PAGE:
In 2019, Facebook changed its rules regarding ad copy and design.
The big news: Only three lines of text would be visible for consumers scrolling through ads on their mobile news feed. After that, they’d have to click a prompt to continue reading.
For this reason alone, writing the best Facebook ads copy from the get-go is imperative. In this article, we’re revealing a few short pointers on how to do that.
Let's dive in!
Text and Images go Hand in Hand
First things first, just because we're focusing on ad copy, doesn't mean your chosen image or video isn't important. Whatever you write has to relate to your creative. Yes, each of these elements tells their own stories, but they still need to complement each other. It’s no use pairing a solid creative with ineffectual copy - both are crucial to creating a high-converting Facebook ad.
Many consumers are on Facebook for an entirely different reason than to look at ads. So, you have a pretty steep hill to climb to entice someone to read your three visible lines.
Ask yourself: Why should they read about my product? What do you have to offer that's worth Facebook users pausing their scrolling to listen to what you have to say? Once you've got that nailed, you'll have a clearer focus for your ad.
Different Ads Suit Different Audiences
We’re going to assume you have some pretty strong data about your customers, their age, where they live, what they like doing, and how they spend their money.
That being the case, you can tailor your ads to suit different segments of your audience. By this, we mean tweaking the messaging and calls to action to appeal to your customers' diverse needs.
For each ad, you launch, have a customer avatar in mind and use this to fuel the content of your copy to appeal to their exact needs.
Your hook is the first line of your Facebook ad copy, and there are three basic ways of writing one:
1. Feelings-based 2. Logic-based 3. Benefits-based
Imagine you sell hair products. Your hook could focus on your customer's hair looking so fabulous that all their friends compliment them on how wonderful they look. Your copy should focus on the “before” and “after” effect. 'Before you used this shampoo, your hair was… and after it was…' This plays on the reader's emotions, getting them to gauge how your product makes them feel when using it.
Logic-based copy centers on evidence. Say, you’re selling footwear or mobile phone cases made from recycled plastic. An evidence-based statistic about how much plastic is in the ocean might be the hook you need to entice customers to read the rest of your ad copy.
Lastly, say you’re selling dog drying blankets. Your hook is the benefits consumers receive buying such a blanket - i.e., their dog isn’t going to trail mud/rain/water all over your car or home. That’s your hook!
While we're on the subject of your 'hook', if possible, we suggest speaking directly to your audience somewhere within your opening.
For example, if you’re targeting mothers, you could craft personalized copy like “as the mom of two under 5s…” and so on. By honing in on your target audience, you encourage them to identify with your text and read past the first three lines - which is all the more important for longer-form ads.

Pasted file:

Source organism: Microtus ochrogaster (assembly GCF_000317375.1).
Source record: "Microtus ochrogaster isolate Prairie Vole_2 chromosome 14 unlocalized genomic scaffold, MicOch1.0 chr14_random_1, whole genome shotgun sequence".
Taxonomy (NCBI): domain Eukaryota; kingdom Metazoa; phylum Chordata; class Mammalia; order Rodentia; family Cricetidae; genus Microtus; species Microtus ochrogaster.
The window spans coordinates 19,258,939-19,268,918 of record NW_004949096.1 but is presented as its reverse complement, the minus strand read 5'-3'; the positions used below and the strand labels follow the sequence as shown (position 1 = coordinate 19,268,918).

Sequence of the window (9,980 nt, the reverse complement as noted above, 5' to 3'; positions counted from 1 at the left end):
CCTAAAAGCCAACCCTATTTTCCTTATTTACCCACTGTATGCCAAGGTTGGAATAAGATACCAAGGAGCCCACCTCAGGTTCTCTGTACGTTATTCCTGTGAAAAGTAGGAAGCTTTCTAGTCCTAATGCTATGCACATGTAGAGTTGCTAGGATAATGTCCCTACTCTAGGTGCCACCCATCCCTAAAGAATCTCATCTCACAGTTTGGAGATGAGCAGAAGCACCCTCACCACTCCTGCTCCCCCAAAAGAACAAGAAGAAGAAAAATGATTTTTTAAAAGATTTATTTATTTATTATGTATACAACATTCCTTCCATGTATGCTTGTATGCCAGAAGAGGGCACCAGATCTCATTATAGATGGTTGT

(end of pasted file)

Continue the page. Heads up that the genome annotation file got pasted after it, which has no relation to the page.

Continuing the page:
Remember to arouse your audience’s curiosity too. This is easily achieved by identifying the specific problem your product solves, and zoning in on that. For example, you could ask a question like, “Rushed off your feet? Do you wish you could organize your time better?” or “Rushed off your feet? Do you wish your wardrobe looked great with minimum effort?” and so on.
It almost goes without saying, but if you decide to go with a question, be sure to answer it within your ad copy.
Drawing Someone In
Past your opening, your copy has to lead customers to a point where they're eventually presented with a call to action (see below). But first, you need to explain how you'll improve the consumer’s life with whatever it is you’re selling.
For example, if you sell garden furniture, you could draw someone in by explaining how they and their friends/family could sit outside for leisurely al fresco dinners.
What makes this glorious vision possible?
The answer: Your hand-crafted outdoor furniture set.
This is just one example - but you get the idea.
Call to Action (CTA)
You have a call to action button close to your ad image, but you'll need some CTA copy too. The most important thing to remember is, your call to action has to be short, sweet, to the point, and there should only be one.
For example: “shop today,” “find out more” or “for 20% off, shop now” and so on.
Included in your call to action could be a timeframe, using words like “today,” “now,” or, if you're running a promotion, “for one week only,” etc. Referring to time in your CTA creates a greater sense of urgency, which works wonders for converting impulse shoppers into paying customers.
Typical calls to action include:
Tone Down the Hype
Facebook users don’t like ads that use overly exaggerated language or are too pushy, “buy this” or “last chance.”
Also, keep your lingo relatable without being patronizing. Even if, for example, you’re selling software, describe it in simple terms: What is it, who is it for, how will it benefit the buyer, etc.?
Are You Ready to Start Writing the Best Facebook Ads Copy?
It isn’t easy to write the best Facebook ads copy. But, with some practice, you'll get there! Remember, your ad copy is the front door to your salesroom. It needs to be punchy, concise, persuasive, and speak to your audience - if you manage to achieve all of that, you'll start making sales in no time. Good luck!